Olive Schreiner, Author of The Story of an African Farm

Olive Schreiner, South African author

Olive Schreiner (March 24, 1855 – December 11, 1920) was a South African author and activist best known for her debut novel The Story of an African Farm, first published in 1883 under the pseudonym Ralph Iron. It later appeared in 1891, credited to the author’s real name.

The Story of an African Farm dealt with themes like feminism, family life, and Victorian culture. Olive drew from personal experience, having worked as a governess on several South African farms. The book became notable (and controversial) for rejecting traditional values and was an immediate bestseller.

She was also a prolific letter-writer, corresponding with many great minds like Emily Hobhouse. Olive remained involved in many political and social causes of the time, including the right to vote for South African women.

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Olive Schreiner as a young woman
Photo courtesy of Wikimedia Commons
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Early life, youth, and education

Olive Schreiner was born in Wittebergen, Eastern Cape, South Africa. She was one of twelve children born to missionary parents Gottlob and Rebecca Schreiner.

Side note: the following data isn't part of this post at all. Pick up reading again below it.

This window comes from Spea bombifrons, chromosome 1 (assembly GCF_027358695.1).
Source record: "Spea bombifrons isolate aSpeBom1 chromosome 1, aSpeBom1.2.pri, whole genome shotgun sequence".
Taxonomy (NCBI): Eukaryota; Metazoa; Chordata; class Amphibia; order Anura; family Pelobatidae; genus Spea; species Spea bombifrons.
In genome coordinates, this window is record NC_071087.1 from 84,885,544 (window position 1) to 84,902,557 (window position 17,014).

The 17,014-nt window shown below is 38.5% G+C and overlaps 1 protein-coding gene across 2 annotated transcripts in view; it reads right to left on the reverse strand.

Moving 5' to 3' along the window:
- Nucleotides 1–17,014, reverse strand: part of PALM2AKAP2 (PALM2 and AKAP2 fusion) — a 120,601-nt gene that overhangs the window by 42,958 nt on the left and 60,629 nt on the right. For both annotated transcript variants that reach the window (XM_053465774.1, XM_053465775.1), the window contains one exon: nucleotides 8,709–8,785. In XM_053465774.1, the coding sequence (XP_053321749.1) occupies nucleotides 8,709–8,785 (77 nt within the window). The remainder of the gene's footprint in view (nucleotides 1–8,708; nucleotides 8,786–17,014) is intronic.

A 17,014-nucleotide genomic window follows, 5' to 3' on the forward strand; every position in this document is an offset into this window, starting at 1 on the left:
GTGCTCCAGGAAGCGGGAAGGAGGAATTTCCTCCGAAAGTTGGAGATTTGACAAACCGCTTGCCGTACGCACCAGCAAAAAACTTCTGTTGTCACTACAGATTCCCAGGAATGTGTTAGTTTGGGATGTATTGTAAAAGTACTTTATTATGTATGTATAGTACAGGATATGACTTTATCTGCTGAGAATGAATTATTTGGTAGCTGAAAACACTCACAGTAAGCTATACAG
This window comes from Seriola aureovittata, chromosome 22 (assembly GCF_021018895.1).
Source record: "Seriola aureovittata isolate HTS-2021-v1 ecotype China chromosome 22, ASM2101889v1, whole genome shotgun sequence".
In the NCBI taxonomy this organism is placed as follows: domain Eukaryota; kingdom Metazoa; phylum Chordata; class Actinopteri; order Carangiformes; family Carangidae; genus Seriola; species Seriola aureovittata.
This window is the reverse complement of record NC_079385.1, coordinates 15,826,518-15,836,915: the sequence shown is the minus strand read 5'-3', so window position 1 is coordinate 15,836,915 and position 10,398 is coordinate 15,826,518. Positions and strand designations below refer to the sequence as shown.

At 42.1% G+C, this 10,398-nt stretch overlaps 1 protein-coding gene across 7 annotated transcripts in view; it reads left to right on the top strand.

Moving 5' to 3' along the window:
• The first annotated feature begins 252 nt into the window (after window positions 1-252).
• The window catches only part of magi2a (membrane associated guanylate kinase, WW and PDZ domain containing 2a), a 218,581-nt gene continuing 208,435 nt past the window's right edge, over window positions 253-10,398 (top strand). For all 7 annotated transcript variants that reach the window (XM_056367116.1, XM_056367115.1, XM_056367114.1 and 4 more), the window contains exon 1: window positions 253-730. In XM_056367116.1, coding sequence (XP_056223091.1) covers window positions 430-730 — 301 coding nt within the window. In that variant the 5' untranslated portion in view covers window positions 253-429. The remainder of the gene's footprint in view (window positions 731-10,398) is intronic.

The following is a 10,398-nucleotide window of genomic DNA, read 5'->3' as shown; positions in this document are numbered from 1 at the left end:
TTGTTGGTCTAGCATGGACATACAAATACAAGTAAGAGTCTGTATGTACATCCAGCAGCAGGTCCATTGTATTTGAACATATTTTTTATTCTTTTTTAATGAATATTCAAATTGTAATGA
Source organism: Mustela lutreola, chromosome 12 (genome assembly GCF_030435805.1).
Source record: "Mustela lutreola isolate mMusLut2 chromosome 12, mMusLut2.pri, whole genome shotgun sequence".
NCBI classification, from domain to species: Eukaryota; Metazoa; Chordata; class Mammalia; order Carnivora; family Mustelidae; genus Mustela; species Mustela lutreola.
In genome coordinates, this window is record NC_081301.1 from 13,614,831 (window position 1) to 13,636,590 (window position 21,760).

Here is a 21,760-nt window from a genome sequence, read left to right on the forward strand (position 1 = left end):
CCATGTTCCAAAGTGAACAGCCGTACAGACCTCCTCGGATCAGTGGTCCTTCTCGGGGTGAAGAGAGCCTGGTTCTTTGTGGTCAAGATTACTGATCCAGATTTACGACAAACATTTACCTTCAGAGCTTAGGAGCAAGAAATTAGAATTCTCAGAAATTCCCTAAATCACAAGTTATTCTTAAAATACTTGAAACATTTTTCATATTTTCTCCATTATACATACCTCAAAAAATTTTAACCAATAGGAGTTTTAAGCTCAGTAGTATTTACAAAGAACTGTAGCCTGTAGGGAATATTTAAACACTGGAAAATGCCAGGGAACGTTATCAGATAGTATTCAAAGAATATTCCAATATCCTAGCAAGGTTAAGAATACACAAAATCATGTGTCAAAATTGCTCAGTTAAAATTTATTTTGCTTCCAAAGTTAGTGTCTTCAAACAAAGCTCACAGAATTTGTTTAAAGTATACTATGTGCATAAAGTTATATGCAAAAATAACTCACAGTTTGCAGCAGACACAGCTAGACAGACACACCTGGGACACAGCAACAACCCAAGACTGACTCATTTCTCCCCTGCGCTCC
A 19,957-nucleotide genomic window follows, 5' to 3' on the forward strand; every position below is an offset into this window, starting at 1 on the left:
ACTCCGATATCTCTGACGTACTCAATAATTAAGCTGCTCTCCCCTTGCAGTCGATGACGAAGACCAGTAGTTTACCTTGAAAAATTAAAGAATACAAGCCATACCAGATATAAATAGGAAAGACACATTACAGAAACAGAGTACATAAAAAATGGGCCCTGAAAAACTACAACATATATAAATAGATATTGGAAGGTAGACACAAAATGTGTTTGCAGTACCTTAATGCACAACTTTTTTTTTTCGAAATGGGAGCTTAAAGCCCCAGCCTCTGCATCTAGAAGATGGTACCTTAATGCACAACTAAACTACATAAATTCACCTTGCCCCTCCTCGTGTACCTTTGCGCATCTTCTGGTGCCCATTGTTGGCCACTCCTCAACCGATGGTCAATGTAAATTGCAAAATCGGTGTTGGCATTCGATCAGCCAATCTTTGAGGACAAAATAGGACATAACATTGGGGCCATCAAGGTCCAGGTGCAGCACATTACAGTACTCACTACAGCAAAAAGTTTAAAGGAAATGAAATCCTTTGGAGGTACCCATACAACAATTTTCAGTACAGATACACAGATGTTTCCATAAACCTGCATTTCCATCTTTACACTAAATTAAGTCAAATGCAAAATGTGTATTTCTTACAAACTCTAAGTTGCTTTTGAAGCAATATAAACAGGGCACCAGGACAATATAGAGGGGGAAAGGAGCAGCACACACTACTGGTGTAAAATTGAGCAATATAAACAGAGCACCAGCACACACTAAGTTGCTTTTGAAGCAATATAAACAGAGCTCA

Olive credited the death of her sister, Helen, as her first revelation. She questioned values and doctrines at nine, largely as the result of her sister’s death.

Olive lived with one of her brothers, a headmaster in Cradock, from 1867. After becoming dissatisfied with Cradock, she worked as a governess for several Cape households. This period served as part of the inspiration for The Story of an African Farm.

For most of her life, Olive was disillusioned with traditional Victorian culture. Her critical, anti-establishment views meant she clashed with many employers.

Olive traveled to Southampton, England, to pursue medical studies in 1881. She was unable to continue these studies, partially due to worsening respiratory health. The sudden change led her to pursue being a writer.

Her romances were mostly brief: she refused a proposal from Bryan Donkin, her doctor. Another brief engagement before this period ended for unknown reasons.

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The Story of an African Farm by Olive Schreiner

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The Story of an African Farm (1883)

Olive Schreiner’s first novel has remained her best known. The description from the 2008 reprint from Oxford University Press:

“Lyndall, Schreiner’s articulate young feminist, marks the entry of the controversial New Woman into nineteenth-century fiction. Raised as an orphan amid a makeshift family, she witnesses an intolerable world of colonial exploitation.